- Volume 10 - Issue 9 - September 2011
- 38611 reads
Foresee Your Next Patient
This baby was born at 40 weeks’ gestation via spontaneous vaginal delivery. APGAR scores were 9 at both 1 and 5 minutes. Birth weight was 3260 g, appropriate for gestational age. The 28-year-old mother (gravida 4, para 3, now 4) had minimal prenatal care. The youngest sibling had congenital adrenal hyperplasia (CAH), salt-wasting form, caused by 21-hydroxylase deficiency.
Examination shortly after birth revealed remarkably ambiguous genitalia (A). This consisted of a phallus, 2.2 cm long and 1.1 cm wide, and prominent hyperpigmented labioscrotal swellings with impressive rugae that resembled a bifid scrotum. No gonads were palpable. The infant also had a stellate vaginal entroitus of 4 mm (B), posterior fusion of the labioscrotal folds, and a urethral meatus on the ventral shaft of the phallus.
Pelvic ultrasonograms showed a structure representing a uterus (with caudocranial dimension of 4.1 cm and anterior-posterior and mediolateral measurements of 1.0 cm and 1.7 cm, respectively) and a left adnexal structure representing an ovary. Renal ultrasonograms revealed suprarenal masses, presumably hyperplastic adrenal glands.
A presumptive diagnosis of 21-hydroxylase deficient CAH, salt-wasting form, was possible in this infant because of the family history of the disorder. Accordingly, treatment with hydrocortisone, fludrocortisone, and supplemental 3% sodium chloride was added to the feedings starting at birth. The infant’s karyotype obtained on day 1 of life was 46,XX.
The most common cause of ambiguous genitalia in a chromosomally normal female is CAH. This disorder affects the adrenal cortex and manifests as cortisol deficiency and androgen excess. The deficient enzyme in 90% of cases is 21-hydroxylase.1 A high concentration of 17-hydroxyprogesterone is diagnostic of the 21-hydroxylase deficiency form of CAH; the level in this baby at 1 day of life was 1397 ng/dL (normal, less than 100 ng/dL).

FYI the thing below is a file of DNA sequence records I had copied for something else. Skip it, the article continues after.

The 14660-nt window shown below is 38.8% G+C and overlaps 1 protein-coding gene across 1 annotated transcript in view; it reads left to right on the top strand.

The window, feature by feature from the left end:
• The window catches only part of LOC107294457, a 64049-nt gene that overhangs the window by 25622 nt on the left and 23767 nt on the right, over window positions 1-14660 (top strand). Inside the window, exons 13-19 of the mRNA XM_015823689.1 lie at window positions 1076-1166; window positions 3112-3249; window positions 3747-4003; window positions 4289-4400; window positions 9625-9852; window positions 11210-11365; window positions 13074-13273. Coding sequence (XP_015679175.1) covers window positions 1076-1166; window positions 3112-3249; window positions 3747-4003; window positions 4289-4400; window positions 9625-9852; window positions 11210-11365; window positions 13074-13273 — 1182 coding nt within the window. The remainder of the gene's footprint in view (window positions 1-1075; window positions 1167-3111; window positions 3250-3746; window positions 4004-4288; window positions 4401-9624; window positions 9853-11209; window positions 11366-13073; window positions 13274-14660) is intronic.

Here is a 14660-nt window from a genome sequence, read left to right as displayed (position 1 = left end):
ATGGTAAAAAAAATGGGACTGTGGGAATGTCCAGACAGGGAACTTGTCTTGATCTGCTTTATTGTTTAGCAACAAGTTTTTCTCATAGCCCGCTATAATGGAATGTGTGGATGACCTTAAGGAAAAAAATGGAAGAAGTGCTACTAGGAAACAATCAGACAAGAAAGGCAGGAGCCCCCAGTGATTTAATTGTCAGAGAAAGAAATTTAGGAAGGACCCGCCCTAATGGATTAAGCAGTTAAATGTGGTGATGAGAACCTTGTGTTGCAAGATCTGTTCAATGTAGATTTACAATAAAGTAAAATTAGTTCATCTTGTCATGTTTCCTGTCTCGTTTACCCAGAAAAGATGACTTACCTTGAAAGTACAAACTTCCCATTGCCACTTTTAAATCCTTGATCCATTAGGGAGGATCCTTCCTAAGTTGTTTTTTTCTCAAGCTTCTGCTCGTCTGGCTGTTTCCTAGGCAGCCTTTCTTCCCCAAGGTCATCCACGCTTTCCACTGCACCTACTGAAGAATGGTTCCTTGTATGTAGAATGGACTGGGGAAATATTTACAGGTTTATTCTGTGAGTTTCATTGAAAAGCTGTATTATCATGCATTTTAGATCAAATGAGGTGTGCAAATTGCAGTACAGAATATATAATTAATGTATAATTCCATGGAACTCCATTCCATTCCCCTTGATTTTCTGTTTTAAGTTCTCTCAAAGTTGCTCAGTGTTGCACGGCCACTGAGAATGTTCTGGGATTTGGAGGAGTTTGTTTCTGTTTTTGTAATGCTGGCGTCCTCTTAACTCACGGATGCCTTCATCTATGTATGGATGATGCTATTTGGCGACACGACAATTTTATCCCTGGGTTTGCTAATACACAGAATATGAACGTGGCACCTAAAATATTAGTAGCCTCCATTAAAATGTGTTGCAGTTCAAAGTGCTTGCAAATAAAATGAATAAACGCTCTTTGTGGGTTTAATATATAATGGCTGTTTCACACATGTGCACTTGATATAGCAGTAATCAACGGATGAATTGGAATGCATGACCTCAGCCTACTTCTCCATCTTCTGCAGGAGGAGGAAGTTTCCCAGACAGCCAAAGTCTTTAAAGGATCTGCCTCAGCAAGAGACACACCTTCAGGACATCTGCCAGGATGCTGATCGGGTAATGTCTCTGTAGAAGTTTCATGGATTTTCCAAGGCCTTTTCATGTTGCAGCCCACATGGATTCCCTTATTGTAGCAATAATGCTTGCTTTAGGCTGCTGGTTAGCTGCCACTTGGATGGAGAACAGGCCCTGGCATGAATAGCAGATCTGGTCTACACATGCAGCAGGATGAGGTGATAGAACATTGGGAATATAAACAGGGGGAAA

In about 75% of patients with the classic 21-hydroxylase deficiency, defective aldosterone synthesis leads to excessive renal sodium excretion—the so-called salt-wasting form.2 This newborn’s urine sodium level was 20 mEq/L (normal, less than 10 mEq/L). Both cortisol and aldosterone require the 21-hydroxylase enzyme for their synthesis.3 CAH is an autosomal recessive inher-ited trait. Having an infant with the disorder means that there is a recurrence risk of 25% for each subsequent birth.4
Exposure to high levels of adrenal androgens begins at 8 weeks of gestation, and produces virilization of the genitalia. This newborn’s testosterone level was 100 ng/dL (normal, 10 to 20 ng/dL). To minimize virilization, pregnant women with female infants at risk must be treated beginning in the first trimester of their pregnancy with dexamethasone, which readily crosses the placenta; however, an accurate diagnosis is necessary. Diagnosis requires DNA analysis obtained by chorionic villus sampling in the first trimester or by amniocentesis in the second trimester.5,6 The mother of this baby was not treated.
The state of Florida screens all newborns for CAH by testing 17-hydroxyprogesterone values. Male newborns with this condition can appear normal at birth and are at risk for an acute adrenal crisis if the diagnosis is not known. ■